Public spaces are one of the major places and ways that diseases spread, because everyone has access to them and can easily contaminate objects and others, and it will spread like wildfire.
Supermarkets are just such public areas, but there is no need to panic. There are things you can do to help ensure that you remain safe when shopping. The following are just such ways.
1. Double-bag your meat
The meat section of supermarkets are some of the most contaminated areas of the entire complex, even though they may look sterile. This is because of the nature of the product itself; raw meat almost always have microbes living in them, no matter the decontamination methods employed to clean them before sale, while food stuffs in other parts of the complex are usually packaged plant produce which makes it harder for microbes to live in.
A study by Tennessee State University showed that around 50 percent of packages containing poultry had microbes including E.coli living on their outsides. These microbes could easily to spread to other packages when the meat packages are placed in the grocery bag or cart.
To prevent this, use an object or plastic bag (not your hand) to pick up the packaged meat produce, placing it in another bag, then placing that bag into another bag.
3. Wipe and wait
Grocery carts are usually laden with microbes from previous people who have transferred them there from their contaminated hands or from contaminated foods. In fact, a study by the University of Arizona says that 72 percent of all shopping carts have disease-causing microbes living on them like E. coli.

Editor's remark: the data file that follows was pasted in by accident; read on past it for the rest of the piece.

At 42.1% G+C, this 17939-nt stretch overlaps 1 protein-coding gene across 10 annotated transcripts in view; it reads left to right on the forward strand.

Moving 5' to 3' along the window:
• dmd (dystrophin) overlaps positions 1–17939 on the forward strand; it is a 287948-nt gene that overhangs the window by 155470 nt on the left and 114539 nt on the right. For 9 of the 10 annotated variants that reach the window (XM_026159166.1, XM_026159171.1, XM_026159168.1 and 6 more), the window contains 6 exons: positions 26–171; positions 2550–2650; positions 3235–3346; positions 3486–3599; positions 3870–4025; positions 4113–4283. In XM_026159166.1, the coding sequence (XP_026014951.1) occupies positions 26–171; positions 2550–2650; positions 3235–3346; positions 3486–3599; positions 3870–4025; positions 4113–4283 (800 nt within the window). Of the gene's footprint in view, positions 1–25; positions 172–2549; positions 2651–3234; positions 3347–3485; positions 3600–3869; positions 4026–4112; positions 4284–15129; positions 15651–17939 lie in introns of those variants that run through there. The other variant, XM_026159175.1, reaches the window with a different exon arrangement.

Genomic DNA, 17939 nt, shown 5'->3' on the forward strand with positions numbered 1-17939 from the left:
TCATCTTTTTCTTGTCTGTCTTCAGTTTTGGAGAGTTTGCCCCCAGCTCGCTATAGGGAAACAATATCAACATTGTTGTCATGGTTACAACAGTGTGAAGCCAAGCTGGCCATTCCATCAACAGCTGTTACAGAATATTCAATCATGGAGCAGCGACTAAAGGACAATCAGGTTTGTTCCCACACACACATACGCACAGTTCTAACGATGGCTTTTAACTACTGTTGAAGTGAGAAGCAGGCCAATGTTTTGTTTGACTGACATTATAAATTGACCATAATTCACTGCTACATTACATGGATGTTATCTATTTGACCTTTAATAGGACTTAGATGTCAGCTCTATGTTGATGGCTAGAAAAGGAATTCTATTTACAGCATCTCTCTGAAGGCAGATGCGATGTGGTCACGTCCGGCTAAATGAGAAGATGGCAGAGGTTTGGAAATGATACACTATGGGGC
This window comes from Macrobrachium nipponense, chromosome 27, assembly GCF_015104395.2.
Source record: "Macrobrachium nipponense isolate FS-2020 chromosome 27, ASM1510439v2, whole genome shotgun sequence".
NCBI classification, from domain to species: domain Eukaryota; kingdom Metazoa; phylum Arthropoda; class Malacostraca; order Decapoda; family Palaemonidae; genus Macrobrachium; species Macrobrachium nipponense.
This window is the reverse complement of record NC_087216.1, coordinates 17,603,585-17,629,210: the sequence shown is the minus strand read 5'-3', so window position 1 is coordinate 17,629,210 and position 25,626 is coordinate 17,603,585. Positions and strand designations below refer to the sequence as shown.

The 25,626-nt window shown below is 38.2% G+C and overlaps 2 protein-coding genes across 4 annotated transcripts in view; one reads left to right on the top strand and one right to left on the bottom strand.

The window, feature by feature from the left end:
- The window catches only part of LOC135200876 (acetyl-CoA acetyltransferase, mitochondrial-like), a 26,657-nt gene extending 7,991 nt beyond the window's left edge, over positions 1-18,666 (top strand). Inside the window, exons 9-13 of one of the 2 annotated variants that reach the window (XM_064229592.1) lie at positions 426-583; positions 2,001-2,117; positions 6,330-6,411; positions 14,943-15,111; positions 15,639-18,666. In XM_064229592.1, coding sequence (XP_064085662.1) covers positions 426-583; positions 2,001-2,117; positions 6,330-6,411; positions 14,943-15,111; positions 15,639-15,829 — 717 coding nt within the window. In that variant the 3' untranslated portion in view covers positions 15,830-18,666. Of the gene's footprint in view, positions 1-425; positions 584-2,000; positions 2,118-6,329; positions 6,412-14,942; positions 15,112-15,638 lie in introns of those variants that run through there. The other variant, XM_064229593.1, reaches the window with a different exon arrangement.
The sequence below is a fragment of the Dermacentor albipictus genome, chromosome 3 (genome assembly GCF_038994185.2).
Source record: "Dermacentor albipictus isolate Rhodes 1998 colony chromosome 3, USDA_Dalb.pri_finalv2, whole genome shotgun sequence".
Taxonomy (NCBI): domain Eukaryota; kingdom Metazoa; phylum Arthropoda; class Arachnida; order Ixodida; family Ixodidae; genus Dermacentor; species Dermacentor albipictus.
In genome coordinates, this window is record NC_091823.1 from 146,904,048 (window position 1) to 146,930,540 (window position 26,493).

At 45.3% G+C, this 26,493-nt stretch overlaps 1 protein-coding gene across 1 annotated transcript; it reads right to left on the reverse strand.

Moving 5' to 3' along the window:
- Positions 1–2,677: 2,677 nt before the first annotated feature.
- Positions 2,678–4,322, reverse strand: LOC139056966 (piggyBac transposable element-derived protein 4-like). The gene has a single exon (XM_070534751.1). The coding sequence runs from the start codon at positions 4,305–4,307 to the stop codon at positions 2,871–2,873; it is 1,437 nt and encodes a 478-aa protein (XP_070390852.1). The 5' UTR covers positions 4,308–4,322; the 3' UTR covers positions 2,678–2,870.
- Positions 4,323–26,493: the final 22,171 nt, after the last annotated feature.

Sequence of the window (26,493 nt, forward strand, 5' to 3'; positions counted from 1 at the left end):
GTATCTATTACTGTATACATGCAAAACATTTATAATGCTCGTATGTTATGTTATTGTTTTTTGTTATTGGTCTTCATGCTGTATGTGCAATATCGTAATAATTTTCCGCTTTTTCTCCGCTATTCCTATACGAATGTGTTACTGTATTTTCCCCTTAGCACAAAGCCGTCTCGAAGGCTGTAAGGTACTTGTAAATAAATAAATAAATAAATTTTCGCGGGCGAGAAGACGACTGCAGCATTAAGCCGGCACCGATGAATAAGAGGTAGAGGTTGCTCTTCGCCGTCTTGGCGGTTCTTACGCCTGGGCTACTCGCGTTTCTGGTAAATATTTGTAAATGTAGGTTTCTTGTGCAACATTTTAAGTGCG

To protect yourself, wipe the handle of the grocery cart with an antibacterial wipe when you first enter. Then wait for 20 seconds for it to dry, and before you touch it, so you avoid transferring the bacteria to your hands when it is still wet.
3. Avoid foods cut in the open
Foods like meat and cheese that are cut or sliced in the open atmosphere should be avoided as much as possible because they invariably contain microbes such as Listeria monocytogenes which can cause symptoms that resemble the flu, like stiff neck, meningitis, fever, and headache, as well as complications in pregnant women. This is according to a research conducted by Pordue University. The machines, knives, and other equipment used to cut and package the foods are not cleaned often enough, giving ample time for bacteria to grow and spread.
Instead, go for foods that have been cut and prepared in a vacuum.